Lawyer wins $500,000 in defamation action
Damage awards in a defamation case can be significant. This is especially the case where the person defamed is a professional.
In Soliman v. Bordman, 2021 ONSC 7023, a prominent and high-profile Bay Street lawyer sought damages against an alternative news media journalist and commentator for statements posted to the Internet. In 2019 and 2020, the journalist had a weekly show on TAG TV, which operated a YouTube channel and a Facebook account. In various broadcasts and Facebook posts, the journalist made statements about the plaintiff lawyer which asserted that he:
(a) was an extremist or a supporter of extremist, terrorist Islamic organizations such as the Muslim Bortherhood, which organizations are dedicated to usurping Canadian democracy and replacing it with a Muslim caliphate;
(b) was a closet anti-Semite and a supporter of Al Quds Day, which is a holiday founded by the Muslim State of Iran to celebrate its hatred and to condemn Israel, and that he hides his anti-Semitism from his Jewish law partners; and
(c) sought and supported the introduction of Sharia law into Canada to supplant or override Canadian law.
The plaintiff lawyer is a highly regarded expert in corporate, commercial and securities law. Among other things, he has won awards for his legal work, is the former chair of one of the largest law firms in the world, and is a member of the SickKids Hospital Foundation board. He has been actively involved in politics as well, chairing Patrick Brown’s bid to be leader of the Ontario PC Party and chairing Erin O’Toole’s campaign to become leader of the federal Conservative Party.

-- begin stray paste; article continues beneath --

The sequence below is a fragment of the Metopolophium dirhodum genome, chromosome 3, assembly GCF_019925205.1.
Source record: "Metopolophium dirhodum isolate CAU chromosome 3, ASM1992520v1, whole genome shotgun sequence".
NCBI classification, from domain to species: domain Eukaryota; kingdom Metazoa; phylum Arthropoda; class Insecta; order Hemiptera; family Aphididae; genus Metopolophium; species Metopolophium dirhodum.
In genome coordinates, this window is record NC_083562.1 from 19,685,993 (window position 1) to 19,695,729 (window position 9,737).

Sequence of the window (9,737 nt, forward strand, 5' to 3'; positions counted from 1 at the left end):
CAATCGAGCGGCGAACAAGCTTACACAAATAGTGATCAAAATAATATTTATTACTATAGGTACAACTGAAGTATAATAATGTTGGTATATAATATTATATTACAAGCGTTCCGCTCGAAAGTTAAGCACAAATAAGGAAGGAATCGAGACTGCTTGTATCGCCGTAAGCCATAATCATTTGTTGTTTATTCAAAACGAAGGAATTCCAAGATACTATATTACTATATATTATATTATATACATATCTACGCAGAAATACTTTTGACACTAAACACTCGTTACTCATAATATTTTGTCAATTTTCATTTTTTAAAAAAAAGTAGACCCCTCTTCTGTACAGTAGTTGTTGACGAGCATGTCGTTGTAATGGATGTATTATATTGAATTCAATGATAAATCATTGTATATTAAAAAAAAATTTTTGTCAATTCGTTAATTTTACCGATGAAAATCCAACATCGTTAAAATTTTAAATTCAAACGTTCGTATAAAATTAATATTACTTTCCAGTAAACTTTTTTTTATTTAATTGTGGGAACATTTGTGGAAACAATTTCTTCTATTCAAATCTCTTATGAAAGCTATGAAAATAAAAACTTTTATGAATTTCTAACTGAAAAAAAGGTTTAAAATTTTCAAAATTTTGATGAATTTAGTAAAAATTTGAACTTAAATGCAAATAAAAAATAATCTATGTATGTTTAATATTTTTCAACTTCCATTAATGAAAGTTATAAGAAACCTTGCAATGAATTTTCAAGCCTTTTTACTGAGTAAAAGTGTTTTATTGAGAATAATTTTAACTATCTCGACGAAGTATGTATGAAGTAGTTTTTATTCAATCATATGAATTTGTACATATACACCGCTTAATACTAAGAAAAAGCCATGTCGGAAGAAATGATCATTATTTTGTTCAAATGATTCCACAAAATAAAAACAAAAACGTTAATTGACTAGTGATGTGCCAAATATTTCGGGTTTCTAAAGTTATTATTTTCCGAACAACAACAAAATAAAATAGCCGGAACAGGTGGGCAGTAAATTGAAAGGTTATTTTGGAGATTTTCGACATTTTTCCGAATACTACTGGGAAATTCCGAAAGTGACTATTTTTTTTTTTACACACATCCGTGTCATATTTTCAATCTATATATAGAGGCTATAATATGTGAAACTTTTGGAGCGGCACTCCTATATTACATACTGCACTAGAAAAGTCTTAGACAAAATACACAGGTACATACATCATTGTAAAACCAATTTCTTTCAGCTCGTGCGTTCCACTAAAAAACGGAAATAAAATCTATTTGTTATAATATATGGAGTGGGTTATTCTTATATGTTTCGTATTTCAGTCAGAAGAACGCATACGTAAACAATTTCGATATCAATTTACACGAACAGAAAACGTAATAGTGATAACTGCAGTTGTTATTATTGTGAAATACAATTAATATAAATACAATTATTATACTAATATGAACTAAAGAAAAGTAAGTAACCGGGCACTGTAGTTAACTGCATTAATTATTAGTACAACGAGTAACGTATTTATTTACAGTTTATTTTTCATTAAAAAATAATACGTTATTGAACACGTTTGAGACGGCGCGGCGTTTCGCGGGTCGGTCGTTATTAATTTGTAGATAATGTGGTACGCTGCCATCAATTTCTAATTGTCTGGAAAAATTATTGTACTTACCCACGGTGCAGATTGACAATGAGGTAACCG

The elements of a defamation claim are:
(1) the defendant makes a statement;
(2) the words of the statement are defamatory – i.e. the words of the statement lower the plaintiff’s reputation in the eyes of a reasonable person;
(3) the statement refers to the plaintiff; and
(4) the statement is published.
To determine if the words of the statement are defamatory, a court is required to consider their plain and ordinary meaning, the context in which the words are used and any reasonable implications that the words may bear. The audience who hears or reads the words and the manner of expression are also relevant to determine meaning.
It has been held that general damages can be inferred where, for example, the words attribute to a person the qualities of being a terrorist or a terrorist supporter. Such words are seen as obviously likely to cause serious harm to a person’s reputation.
In this case, on a motion for summary judgment brought by the plaintiff lawyer, the court found that the elements of the tort were met and thus the court was required to consider the defences.